With respect to ONS, there was no difference in use for those who reported weight loss or gain, even though taking these supplements was associated with nutrition risk. This lack of difference may be due to the short time frame, the variability in frequency of ONS use (from several times per day through to only occasionally), or the amount taken, and is inconsistent with experimental studies on use of these products [20,21]. This analysis is based on the first known observational study exploring ONS users post-hospitalization. Although new insights into whom is more likely to use these products (e.g., not eating well, at risk/malnourished), resulted, further work, potentially through qualitative investigations, is needed to understand use.
These exploratory results can be used to build on the growing literature regarding outcomes for patients after hospital discharge. Understanding who currently follows through on recommendations or uses ONS provides a foundation for further work on whom to target for such nutrition-care activities. Referral to a dietitian is encouraged for malnourished patients, yet is not always feasible; other support mechanisms should be considered while a solution to this shortage of this specialized resource is put into place.


There are several limitations to these data, particularly due to the small sample size, however it was still generally representative of the detailed patient sample who consented for 30-day follow-up. The shorter LOS of respondents vs. non-respondents may indicate that 30-day participants were somewhat healthier than non-participants. The eligibility criteria of the detailed patient sample excluded those with cognitive impairment, and those returning to locations other than home in the community. Results can thus not be extrapolated to all medical patients. The population was also not restricted to those who were malnourished, and many of the recommendations may have been for losing weight, or specific to admission diagnosis, particularly diabetes. Participants needed to be well enough to answer the phone (and the questionnaire), able to hear the questions (several interviews were ended due to participant hearing difficulties), and available to answer the call. With calls coming from the University of Waterloo, rather than from a hospital, many calls may have been screened and left unanswered. The interviewers aimed to address this issue by leaving a message on the fourth call. In future, it may be beneficial to have follow up interviews conducted by the recruiting hospital. The number of participants who died, moved to a residential facility, or returned to hospital may not be reflective of the population. These data are based on reports from proxies (or whomever answered the phone), and does not include those who did not answer the phone.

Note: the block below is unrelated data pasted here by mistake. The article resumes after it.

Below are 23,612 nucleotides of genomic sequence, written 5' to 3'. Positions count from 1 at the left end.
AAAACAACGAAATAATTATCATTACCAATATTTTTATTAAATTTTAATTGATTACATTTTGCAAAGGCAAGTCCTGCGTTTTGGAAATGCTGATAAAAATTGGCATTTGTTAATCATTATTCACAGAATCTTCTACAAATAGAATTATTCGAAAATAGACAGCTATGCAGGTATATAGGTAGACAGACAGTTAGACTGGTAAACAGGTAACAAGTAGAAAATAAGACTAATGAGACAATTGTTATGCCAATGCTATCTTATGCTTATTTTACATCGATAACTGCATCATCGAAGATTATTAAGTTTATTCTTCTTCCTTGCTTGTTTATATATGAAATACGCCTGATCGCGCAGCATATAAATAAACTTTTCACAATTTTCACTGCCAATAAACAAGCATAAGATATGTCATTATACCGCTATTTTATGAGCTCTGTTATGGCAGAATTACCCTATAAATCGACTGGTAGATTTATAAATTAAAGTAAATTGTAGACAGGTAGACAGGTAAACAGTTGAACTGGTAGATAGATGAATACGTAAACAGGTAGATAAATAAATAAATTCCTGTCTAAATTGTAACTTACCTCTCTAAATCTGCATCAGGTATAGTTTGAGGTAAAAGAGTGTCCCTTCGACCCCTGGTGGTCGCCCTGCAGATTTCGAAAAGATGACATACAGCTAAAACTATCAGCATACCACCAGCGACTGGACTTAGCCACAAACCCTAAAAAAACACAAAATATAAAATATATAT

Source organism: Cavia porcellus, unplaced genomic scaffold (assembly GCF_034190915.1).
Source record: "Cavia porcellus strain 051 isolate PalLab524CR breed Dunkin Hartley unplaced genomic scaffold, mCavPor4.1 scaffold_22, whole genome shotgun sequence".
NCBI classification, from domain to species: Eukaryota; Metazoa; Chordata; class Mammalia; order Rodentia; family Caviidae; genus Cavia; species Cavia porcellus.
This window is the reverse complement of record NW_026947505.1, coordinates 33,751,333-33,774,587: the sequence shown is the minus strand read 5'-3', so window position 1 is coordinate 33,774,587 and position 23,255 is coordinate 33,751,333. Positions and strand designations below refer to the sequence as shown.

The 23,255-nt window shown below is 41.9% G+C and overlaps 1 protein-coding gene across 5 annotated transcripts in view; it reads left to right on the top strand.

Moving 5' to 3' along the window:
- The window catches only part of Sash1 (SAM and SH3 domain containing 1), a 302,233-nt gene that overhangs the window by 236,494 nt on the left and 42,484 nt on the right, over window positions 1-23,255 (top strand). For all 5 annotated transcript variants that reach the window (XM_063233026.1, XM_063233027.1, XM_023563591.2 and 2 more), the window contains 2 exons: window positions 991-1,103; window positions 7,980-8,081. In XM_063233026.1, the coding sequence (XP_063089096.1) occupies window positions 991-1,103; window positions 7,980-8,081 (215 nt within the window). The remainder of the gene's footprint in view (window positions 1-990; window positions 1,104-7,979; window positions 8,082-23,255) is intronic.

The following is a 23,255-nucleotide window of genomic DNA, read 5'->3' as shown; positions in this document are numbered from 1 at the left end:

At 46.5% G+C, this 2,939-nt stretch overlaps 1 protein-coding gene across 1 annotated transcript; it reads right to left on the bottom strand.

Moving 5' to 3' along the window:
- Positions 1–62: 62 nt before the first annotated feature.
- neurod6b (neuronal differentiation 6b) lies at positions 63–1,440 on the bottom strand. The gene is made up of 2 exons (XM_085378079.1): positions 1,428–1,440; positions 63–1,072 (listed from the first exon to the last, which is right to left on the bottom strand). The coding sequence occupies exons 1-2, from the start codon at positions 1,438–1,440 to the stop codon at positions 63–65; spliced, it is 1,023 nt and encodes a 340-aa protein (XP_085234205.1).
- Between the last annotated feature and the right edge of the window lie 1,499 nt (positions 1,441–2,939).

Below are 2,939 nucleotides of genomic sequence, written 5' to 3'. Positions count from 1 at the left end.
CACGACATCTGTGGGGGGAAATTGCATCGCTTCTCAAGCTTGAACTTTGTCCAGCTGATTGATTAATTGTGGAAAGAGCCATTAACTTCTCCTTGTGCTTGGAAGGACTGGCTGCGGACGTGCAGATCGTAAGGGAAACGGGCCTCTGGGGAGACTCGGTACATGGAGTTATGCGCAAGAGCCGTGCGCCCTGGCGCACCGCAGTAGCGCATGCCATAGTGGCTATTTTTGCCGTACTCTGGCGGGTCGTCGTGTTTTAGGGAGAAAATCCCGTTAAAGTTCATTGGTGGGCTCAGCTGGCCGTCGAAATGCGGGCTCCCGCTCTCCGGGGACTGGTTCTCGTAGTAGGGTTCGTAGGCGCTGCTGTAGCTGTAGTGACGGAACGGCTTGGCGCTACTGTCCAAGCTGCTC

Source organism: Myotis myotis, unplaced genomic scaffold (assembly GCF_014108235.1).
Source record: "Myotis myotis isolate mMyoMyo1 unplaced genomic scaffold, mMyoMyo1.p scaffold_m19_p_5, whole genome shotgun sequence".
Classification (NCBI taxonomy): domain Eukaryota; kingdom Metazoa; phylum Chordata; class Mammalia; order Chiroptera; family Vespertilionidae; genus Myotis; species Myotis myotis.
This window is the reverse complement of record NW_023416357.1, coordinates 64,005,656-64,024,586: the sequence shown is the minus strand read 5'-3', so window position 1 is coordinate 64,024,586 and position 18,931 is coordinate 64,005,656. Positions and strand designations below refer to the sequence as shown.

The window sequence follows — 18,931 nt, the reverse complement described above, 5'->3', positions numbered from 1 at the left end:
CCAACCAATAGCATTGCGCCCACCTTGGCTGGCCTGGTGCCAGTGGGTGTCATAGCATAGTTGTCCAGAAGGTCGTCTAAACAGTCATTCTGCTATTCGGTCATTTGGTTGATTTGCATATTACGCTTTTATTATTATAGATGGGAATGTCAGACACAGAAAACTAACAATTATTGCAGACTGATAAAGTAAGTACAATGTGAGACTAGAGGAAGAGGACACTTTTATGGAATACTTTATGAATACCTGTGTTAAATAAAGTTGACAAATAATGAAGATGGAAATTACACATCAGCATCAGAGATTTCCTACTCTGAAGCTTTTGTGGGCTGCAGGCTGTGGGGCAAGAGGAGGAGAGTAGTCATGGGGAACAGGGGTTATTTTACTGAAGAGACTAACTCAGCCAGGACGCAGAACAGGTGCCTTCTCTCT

The open-ended question about ONS use elicited some indication of the frequency of use, however due to the small sample and large variability in responses, this should be interpreted with caution. Regarding the nutrition recommendations provided at discharge, qualitative results provide examples of the type of advice or information provided. It is unknown who provided the information, and a month after discharge, participants did not always remember what they were told, or what they did remember was vague. Some participants specified if the information was provided by a nurse or dietitian, however most did not specify or could not remember. Future investigations should collect data on type and provider of recommendations from the admitting hospital. Understanding the sources of the education, and the type of information provided is necessary to further understand how nutrition is included at discharge. Ideally, it would be beneficial to know how: (i) the patients are using this information; (ii) whether it is changing their behavior; and (iii) if it is having an impact on outcomes. Future work could also explore post-discharge ONS consumption including reason for use (recommendation from hospital or not), frequency of use, duration, amount, etc. Finally, focusing 30-day follow-up data collection on patients malnourished in hospital would help to further identify gaps in nutrition-care for these highly vulnerable patients upon their return home.

5. Conclusions

This exploratory analysis provides new insights on the prevalence of nutrition-care post-discharge. Most post-discharge nutrition-care activities were low in frequency, particularly consulting a dietitian. Of all nutrition-care activities post-discharge, participants most commonly reported following nutrition recommendations provided in hospital, or using ONS. These findings provide areas for further exploration regarding nutrition-care activities and characteristics of patients more likely to receive/follow recommendations. Further work is needed to understand how to best support patients after discharge, considering patient preferences and health outcomes.